Unique Rustic Containers for Succulent Plants

Root planters made from tree stump pieces with intricate natural grafts of roots can make the most interesting rustic focal points.

The best are weathered from years of sun exposure and snow falls, or driftwood salvaged from a beach after a storm.

Twisted, gnarled, the more weather beaten, the better.


Once you see that patina that only nature can provide, you’ll be hooked. Sometimes they have rocks firmly embedded as the roots have grown around them.

Train your eye to be able to see planters made of roots, as sometimes they’re partially covered with soil or fallen leaves.

Look in burn piles where the slash is heaped to be burned after logging or land clearing and you’re sure to find some interesting natural planters.

The beach of a lake or on the river is the best place to look – these will be clean and ready to go.

Finding the twisted pieces of driftwood on an ocean beach requires one more step – rinsing off the salt.

If you don’t feel the urge to plant it immediately, just leave it out to get washed by the rain, or, use the garden hose to get it cleaned.

Most plants are sensitive to salt, so it has to go.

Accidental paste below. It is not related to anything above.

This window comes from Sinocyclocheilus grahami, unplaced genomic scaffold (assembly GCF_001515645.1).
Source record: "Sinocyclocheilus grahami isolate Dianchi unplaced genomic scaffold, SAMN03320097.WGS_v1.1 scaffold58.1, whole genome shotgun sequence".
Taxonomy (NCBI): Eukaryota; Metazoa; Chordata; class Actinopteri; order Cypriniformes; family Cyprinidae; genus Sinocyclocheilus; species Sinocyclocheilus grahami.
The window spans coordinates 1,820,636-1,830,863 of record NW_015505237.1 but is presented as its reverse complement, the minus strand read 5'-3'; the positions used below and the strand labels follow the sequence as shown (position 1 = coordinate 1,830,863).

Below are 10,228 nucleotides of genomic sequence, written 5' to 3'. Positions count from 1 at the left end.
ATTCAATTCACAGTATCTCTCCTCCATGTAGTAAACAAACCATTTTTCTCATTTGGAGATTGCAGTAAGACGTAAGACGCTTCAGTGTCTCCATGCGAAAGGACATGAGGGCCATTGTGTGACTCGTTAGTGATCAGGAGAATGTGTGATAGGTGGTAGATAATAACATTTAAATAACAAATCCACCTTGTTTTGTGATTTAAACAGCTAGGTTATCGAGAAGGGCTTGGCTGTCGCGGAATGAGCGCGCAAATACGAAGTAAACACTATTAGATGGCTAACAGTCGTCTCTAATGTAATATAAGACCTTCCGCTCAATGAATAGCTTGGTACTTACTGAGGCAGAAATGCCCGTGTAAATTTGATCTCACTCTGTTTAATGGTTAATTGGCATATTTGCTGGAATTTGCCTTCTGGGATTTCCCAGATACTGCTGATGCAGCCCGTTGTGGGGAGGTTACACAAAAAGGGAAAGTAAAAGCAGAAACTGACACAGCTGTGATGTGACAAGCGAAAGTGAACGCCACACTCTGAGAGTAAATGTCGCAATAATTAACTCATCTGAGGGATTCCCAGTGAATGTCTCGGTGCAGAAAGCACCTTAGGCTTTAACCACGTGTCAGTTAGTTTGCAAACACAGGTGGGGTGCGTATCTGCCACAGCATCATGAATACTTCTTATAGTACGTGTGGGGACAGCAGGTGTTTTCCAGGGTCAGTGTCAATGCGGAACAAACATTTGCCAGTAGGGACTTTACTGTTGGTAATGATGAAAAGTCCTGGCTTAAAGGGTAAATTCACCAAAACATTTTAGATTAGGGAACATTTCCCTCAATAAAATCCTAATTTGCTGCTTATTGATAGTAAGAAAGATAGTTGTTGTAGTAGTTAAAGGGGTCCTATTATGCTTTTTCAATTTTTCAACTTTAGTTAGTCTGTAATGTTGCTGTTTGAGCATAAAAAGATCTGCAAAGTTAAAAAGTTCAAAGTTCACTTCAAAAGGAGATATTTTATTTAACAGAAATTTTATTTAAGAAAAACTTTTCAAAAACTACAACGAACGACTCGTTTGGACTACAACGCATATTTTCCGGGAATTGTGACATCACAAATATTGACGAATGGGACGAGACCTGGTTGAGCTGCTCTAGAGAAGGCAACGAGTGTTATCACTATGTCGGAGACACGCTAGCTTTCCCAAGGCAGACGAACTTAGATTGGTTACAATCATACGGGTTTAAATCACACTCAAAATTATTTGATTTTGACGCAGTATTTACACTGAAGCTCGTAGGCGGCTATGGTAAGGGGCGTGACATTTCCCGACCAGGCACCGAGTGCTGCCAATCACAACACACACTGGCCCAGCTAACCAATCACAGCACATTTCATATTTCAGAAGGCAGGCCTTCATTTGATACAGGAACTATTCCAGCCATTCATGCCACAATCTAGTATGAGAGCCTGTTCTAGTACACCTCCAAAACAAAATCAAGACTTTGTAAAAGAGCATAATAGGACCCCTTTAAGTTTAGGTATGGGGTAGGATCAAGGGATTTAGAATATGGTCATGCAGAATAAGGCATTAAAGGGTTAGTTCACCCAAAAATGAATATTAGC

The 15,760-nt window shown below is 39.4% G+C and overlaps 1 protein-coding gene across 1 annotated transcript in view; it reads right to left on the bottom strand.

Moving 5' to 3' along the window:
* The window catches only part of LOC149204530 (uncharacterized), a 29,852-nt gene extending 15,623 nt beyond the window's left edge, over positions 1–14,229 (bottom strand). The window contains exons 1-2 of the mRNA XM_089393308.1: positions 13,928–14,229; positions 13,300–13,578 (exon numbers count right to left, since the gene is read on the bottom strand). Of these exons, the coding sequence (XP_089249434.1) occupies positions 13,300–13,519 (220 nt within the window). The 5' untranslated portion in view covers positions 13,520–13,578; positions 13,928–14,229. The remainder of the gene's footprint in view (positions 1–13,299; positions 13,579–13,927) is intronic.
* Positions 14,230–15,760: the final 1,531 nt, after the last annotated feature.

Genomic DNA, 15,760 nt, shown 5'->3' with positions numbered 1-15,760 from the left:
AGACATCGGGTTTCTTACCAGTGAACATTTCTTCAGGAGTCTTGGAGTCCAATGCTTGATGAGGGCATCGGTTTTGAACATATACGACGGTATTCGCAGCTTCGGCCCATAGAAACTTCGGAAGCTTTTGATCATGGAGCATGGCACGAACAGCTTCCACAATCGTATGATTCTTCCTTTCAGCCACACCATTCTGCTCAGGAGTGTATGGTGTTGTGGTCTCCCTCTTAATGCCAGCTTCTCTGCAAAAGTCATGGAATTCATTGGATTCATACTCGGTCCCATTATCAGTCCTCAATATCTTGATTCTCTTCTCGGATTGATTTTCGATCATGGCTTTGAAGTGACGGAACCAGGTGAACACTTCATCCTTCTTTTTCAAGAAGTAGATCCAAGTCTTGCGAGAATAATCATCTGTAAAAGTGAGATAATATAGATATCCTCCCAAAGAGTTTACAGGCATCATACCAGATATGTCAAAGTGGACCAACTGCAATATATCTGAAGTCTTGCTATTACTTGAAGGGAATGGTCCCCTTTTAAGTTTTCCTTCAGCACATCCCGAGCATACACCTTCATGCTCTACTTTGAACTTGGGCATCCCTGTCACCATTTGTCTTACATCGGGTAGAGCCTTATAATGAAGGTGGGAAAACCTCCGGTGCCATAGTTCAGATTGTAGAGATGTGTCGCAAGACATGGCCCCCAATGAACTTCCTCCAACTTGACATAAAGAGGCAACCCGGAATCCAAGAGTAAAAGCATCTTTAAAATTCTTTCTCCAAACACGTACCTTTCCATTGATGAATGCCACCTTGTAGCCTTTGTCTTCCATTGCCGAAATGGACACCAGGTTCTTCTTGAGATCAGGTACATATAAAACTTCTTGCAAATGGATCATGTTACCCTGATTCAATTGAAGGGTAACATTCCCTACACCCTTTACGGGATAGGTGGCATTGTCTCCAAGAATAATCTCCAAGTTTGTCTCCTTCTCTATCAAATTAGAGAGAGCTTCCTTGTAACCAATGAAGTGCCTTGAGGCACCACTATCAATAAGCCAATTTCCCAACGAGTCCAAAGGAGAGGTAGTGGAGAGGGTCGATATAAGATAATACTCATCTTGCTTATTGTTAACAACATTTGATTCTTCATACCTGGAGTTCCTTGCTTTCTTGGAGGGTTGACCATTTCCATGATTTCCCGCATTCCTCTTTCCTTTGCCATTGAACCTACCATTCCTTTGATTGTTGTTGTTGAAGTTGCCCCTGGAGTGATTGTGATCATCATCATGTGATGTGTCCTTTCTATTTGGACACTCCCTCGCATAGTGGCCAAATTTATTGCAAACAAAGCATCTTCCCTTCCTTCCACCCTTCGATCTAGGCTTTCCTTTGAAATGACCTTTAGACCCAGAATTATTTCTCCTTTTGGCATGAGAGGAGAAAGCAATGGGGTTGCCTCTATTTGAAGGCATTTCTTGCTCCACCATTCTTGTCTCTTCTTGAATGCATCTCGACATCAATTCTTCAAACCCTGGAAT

Planted with Sedum and Sempervivum or moss driftwood roots outshine the common and usual planters and containers for succulents.

Nature has a way of making the mundane beautiful, and what could be better than a found object that is also useful?


Found in the bush on a hike or firewood gathering expedition, root planters sometimes require some work to get home. They’ll be worth it, as they are unique and very different.


Sometimes a root piece has a hole right through it, so you will have to put a wire insert into it to hold soil and plants.

I use hardware cloth, or plastic mesh which has 2cm holes, but you can also use chicken wire.

I use either old recycled soil which is usually Sunshine mix; or organic soil with the addition of compost.

Click to Tweet: Got Twisted Driftwood? Make a Root Planter for Your Succulents!


Plants to go in a root planter by definition have to be drought tolerant – I’m partial to Sempervivum, Jovibarba and Sedum for these, but you can use other plants, even annuals.

Keep in mind that they won’t likely have much soil, so need to be watered every day if using annual plants. In the fall, put the root planter with all its inhabitants on a bed of leaves to safely overwinter the plants.

Root planters are a lesson in thinking outside the box, and I’ve been amazed at what nature provides for me to have fun with.


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